It’s been said that at Cornell you’re one of three things: (1) practically living together and acting married, (2) sloozing around and hooking up with everyone or (3) holed up in your room with textbooks and video games. Listen, I don’t want to give readers the impression that I’ve been at number two forever or that I’m some Girls Gone Wild face who is naïve enough to believe that lasting relationships are the products of drunken hookups. I’m smart enough to know that a clumsy booze-soaked introduction will probably never end up a story fondly retold to the grandchildren.
Guess what? I’ve been in love. Here at Cornell. I was in a relationship for half of freshman year, all of sophomore year and a little bit of junior year. It was one of those situations where I’d lost my ambition, energy, friends and identity in the hurricane of what I thought to be an epic romance. As it turned out, he’d thought of me as his first love while I was certain he’d be my last. Totally healthy and not at all unreasonable on my part. Anyway, I could talk a lot of crap here and try to tell the truth about why the relationship fell apart in the best words I could come up with; but really, nobody cares and also it’d be hard to tell the truth without making me and my ex look like nutjobs. Because, uh, we are (you and your ex probably are too). So trust me, I am not qualified to give anyone relationship advice and I’m just going to stick to talking about sex and casual dating. That is, of course, unless someone wants to know how to turn a cute romance into a “toxic entanglement” overnight. I can help you out there.
Good. Now that we’ve gotten that out of the way, I have a particular secret that I have never before aired in this space: I have a standard strategy to land dudes I’m interested in. If I have the slightest interest in a guy, I put feelers out in the form of a harmless Facebook message. Original and groundbreaking, right? If three messages are exchanged, he had better give me some sort of signal that he’s interested by number three (I call it “the bite”) and if not, then no dice — I’m done with it and I move on. I’ve got other shit to do and I don’t have time to obsess. The strategy has had a 75 percent rate of return this year, so it must be somewhat effective.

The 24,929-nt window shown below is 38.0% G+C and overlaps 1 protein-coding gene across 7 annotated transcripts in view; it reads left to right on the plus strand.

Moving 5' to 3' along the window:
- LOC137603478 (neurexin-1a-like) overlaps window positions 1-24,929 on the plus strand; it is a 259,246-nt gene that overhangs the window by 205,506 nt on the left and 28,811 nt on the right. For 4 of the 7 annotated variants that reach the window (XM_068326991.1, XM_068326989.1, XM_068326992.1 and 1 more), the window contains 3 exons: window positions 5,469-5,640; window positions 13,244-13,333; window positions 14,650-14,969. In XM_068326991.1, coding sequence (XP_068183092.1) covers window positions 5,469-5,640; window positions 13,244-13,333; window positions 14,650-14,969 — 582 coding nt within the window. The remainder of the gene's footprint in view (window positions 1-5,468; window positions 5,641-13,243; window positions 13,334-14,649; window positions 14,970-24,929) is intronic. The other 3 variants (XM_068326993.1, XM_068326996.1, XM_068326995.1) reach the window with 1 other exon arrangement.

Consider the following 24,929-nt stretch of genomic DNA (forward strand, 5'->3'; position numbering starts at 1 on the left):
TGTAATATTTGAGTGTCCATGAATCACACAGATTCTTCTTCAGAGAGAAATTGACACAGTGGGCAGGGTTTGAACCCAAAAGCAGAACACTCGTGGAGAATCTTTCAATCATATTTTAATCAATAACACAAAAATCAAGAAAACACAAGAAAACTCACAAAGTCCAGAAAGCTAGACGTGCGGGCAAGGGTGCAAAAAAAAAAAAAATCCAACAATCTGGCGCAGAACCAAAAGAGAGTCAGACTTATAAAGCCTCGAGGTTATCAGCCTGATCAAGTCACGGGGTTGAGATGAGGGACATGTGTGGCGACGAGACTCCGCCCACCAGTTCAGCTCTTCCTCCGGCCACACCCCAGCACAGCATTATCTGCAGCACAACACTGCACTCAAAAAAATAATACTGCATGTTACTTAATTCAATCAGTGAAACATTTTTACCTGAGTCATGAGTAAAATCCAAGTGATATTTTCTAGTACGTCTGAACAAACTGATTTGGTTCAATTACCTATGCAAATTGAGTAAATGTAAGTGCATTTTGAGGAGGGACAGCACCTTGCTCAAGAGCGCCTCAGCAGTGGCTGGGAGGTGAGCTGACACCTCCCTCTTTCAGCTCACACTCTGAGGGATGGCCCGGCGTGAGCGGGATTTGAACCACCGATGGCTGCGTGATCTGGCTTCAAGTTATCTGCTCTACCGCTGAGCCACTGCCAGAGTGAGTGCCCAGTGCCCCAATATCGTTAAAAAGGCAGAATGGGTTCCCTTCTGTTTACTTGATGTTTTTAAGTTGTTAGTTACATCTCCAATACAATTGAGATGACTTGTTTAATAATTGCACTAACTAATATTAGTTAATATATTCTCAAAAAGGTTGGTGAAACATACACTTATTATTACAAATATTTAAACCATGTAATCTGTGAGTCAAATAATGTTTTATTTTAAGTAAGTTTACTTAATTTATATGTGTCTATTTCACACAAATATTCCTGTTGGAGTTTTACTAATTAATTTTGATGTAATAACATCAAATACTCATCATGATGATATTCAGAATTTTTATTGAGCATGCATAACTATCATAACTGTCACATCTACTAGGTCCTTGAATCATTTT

Now, there is a certain camp (me) that believes if a guy or girl is confident enough to make a bold move and make his or her intentions clear with someone, whether it’s to get laid or get into a relationship, that shutting this person down cold or blowing them off will not shatter the self-esteem. Hey, he put himself out there in the first place—don’t worry too much about crushing the kid; he knew he was taking the risk. The worst thing you can do is lead someone on in an effort to spare their feelings.
And yet. One thing I failed to mention is that in my Facebook-message scheme, there is one major flaw: I don’t make any intentions clear. I guess I’ve just been lucky so far and guys have been bold. I message him with, say, some question to which I clearly know the answer. If his reply ends with a question or something else that prompts a response from me, then we’re getting somewhere. If his message ends with “have a great summer” then I close his file and chalk it up to him just being intimidated by my awesomeness. But last week, I had quite a jarring experience with a Facebook message exchange that turned semi-disastrous (and ended in my blocking him on Facebook due to sheer embarrassment. Mature.)
Message One went off without a hitch. But by Message Two, he says to me—and I shit you not—“no offense, but I’m sort of dating someone.” Pardon me, sir? Listen, I have no problem with straightforwardness and as I said before, if I were to have said something like “hey, want to grab a drink this weekend?” I would have absolutely appreciated the honesty. But the message was in response to a question about some orientation crap that semi-relates to one of the organizations I am involved in! This is total crap.
First of all, nothing pisses me off more than a guy that assumes I’m interested when I’m not. I mean, I was interested, but how the hell would he have known that? Number two, “no offense?” Perhaps the only thing that gets me more upset than giant egos (and leggings) is when someone prefaces an insult with “no offense.” It’s always in a really offensive sentence too, like, “no offense, but I think you need to get over yourself immediately.”
Remember how your mom always told you to walk away when you’re angry so you don’t say something you’ll regret? Well, I should have slammed my computer shut and listened to a little Norah Jones or something. Instead, I freaked out and sent him a not-so-nice message back. I was so embarrassed the next day that I blocked him on Facebook—who even does that?
I need to stop with the games, the “strategies.” You do too—stop it, all of you! If I walk around expecting guys to be honest and direct with me, it’s totally unfair of me to have gotten angry at this dude. Maybe the reason I was so pissy is because he saw through my game and sort of called me out before I’d even swung the bat. Whatever the case, I’m sorry, Facebook message dude. I’m sure you’re a really good boyfriend and I’m sorry that the only part of you I was able to stroke was your ego.
P.S.: Just for the future: most girls who Facebook message you aren’t interested in touching you. No offense.